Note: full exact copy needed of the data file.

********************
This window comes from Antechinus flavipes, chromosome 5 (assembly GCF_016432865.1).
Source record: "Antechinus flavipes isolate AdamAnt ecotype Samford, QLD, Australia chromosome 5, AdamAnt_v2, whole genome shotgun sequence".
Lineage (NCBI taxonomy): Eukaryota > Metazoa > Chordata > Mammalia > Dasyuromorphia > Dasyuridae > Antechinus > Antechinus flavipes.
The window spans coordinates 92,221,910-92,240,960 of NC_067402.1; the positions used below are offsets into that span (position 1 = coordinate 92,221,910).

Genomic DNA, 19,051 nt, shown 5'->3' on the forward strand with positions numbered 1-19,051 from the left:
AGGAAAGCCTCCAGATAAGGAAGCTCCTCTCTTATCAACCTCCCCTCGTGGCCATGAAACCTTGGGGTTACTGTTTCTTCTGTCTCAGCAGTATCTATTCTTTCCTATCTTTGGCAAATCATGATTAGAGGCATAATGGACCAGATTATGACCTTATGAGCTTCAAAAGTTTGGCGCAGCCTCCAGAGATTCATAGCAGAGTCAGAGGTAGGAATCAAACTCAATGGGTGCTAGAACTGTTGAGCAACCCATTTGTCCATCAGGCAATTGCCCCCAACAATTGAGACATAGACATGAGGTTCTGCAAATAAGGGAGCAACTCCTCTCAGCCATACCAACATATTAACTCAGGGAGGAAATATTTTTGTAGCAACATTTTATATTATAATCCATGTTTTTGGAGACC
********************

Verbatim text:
This window comes from Antechinus flavipes, chromosome 5 (assembly GCF_016432865.1).
Source record: "Antechinus flavipes isolate AdamAnt ecotype Samford, QLD, Australia chromosome 5, AdamAnt_v2, whole genome shotgun sequence".
Lineage (NCBI taxonomy): Eukaryota > Metazoa > Chordata > Mammalia > Dasyuromorphia > Dasyuridae > Antechinus > Antechinus flavipes.
The window spans coordinates 92,221,910-92,240,960 of NC_067402.1; the positions used below are offsets into that span (position 1 = coordinate 92,221,910).

Genomic DNA, 19,051 nt, shown 5'->3' on the forward strand with positions numbered 1-19,051 from the left:
AGGAAAGCCTCCAGATAAGGAAGCTCCTCTCTTATCAACCTCCCCTCGTGGCCATGAAACCTTGGGGTTACTGTTTCTTCTGTCTCAGCAGTATCTATTCTTTCCTATCTTTGGCAAATCATGATTAGAGGCATAATGGACCAGATTATGACCTTATGAGCTTCAAAAGTTTGGCGCAGCCTCCAGAGATTCATAGCAGAGTCAGAGGTAGGAATCAAACTCAATGGGTGCTAGAACTGTTGAGCAACCCATTTGTCCATCAGGCAATTGCCCCCAACAATTGAGACATAGACATGAGGTTCTGCAAATAAGGGAGCAACTCCTCTCAGCCATACCAACATATTAACTCAGGGAGGAAATATTTTTGTAGCAACATTTTATATTATAATCCATGTTTTTGGAGACC